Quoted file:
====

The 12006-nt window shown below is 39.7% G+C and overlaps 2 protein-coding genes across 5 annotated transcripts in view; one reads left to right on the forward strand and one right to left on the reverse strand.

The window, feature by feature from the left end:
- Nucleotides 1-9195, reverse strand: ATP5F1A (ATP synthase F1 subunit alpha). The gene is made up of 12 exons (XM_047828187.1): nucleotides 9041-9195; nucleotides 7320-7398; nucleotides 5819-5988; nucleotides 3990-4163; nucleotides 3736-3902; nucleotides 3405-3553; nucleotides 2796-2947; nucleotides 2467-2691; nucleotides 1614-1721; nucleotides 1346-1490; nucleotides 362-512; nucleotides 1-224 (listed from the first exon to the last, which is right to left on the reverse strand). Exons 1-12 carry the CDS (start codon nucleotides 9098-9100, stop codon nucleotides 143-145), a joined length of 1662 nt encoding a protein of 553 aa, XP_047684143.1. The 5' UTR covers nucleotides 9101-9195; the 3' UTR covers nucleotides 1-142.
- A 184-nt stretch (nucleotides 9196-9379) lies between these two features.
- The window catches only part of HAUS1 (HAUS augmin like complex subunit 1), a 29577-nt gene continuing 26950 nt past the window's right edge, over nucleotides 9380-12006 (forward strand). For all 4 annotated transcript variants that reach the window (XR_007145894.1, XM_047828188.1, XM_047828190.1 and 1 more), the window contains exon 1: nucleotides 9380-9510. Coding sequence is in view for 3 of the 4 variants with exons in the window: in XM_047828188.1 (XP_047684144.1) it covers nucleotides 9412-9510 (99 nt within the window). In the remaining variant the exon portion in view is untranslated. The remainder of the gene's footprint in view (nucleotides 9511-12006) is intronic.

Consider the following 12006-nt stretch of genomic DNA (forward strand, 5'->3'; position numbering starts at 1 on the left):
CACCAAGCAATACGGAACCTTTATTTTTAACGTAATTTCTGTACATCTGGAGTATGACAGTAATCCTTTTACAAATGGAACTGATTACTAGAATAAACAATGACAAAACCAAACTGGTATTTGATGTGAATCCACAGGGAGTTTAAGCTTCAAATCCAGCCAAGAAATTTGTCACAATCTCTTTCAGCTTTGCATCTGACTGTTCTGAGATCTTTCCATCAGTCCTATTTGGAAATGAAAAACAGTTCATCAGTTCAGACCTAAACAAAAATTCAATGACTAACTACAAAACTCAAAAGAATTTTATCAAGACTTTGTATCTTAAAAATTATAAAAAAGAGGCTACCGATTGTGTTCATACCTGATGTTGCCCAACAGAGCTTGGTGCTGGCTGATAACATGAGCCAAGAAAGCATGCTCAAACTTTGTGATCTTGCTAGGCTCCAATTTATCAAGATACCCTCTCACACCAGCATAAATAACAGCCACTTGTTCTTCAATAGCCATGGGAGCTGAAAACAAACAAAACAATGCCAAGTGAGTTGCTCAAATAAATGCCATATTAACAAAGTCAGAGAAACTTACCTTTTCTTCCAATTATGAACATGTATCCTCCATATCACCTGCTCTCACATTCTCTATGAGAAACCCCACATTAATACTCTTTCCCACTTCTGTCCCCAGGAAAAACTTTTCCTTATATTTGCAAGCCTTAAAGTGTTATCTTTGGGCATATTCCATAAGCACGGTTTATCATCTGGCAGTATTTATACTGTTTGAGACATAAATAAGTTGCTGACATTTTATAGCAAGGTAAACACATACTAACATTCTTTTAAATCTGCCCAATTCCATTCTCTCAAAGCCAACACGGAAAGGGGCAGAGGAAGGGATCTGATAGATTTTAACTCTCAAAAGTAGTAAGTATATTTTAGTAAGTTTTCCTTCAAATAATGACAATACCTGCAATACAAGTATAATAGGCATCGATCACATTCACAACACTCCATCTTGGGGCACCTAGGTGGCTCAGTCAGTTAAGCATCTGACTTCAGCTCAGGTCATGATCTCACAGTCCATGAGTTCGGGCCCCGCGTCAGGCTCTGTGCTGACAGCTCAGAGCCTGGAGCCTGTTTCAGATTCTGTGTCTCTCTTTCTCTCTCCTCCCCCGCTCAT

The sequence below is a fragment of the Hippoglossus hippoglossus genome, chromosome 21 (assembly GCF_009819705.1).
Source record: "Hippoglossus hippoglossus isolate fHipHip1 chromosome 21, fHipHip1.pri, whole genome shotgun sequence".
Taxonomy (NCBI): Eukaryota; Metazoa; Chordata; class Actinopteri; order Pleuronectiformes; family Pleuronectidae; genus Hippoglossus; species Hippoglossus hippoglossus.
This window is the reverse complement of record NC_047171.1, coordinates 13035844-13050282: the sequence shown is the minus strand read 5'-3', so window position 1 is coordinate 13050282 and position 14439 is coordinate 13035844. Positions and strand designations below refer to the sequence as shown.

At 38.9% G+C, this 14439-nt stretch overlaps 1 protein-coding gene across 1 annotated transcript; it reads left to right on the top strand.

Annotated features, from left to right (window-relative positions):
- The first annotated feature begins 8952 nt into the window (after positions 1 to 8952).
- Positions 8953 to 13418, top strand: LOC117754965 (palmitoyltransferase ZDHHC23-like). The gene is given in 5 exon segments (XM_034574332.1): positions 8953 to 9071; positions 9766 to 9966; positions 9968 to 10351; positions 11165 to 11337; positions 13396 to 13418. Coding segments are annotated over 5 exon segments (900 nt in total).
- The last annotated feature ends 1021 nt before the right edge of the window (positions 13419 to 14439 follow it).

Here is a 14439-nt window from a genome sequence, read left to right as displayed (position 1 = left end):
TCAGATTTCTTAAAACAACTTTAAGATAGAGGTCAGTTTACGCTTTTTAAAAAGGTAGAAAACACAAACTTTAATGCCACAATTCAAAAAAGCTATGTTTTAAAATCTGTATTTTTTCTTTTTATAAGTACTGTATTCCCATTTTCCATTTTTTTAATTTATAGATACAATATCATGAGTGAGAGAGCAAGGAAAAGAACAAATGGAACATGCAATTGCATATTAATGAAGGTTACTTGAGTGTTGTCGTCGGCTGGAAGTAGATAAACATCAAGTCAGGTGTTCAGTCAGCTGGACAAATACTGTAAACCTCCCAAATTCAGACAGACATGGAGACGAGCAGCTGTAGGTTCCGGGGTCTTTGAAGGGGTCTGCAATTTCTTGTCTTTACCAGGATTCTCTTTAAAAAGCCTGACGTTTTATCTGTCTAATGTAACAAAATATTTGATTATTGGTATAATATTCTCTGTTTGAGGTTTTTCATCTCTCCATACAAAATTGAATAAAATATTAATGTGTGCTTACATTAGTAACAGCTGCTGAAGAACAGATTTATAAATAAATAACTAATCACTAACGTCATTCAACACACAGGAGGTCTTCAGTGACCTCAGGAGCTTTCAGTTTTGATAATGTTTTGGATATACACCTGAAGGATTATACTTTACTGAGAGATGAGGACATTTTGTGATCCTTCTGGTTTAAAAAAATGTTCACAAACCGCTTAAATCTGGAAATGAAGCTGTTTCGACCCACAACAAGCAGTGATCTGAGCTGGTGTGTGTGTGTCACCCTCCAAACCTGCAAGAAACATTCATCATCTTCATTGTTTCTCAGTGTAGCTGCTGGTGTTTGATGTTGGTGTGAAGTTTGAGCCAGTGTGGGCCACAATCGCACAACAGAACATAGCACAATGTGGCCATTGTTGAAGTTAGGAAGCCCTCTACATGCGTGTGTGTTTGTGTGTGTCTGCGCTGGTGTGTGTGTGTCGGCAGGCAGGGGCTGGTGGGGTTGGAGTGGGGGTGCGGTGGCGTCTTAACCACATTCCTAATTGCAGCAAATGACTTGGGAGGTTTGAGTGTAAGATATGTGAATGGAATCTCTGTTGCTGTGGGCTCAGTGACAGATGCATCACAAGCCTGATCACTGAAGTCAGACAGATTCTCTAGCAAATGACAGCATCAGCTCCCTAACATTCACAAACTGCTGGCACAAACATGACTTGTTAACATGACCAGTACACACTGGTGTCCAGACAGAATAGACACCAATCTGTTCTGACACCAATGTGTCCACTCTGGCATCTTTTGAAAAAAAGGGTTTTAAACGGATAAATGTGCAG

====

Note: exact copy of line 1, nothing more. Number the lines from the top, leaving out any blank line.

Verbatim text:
The 12006-nt window shown below is 39.7% G+C and overlaps 2 protein-coding genes across 5 annotated transcripts in view; one reads left to right on the forward strand and one right to left on the reverse strand.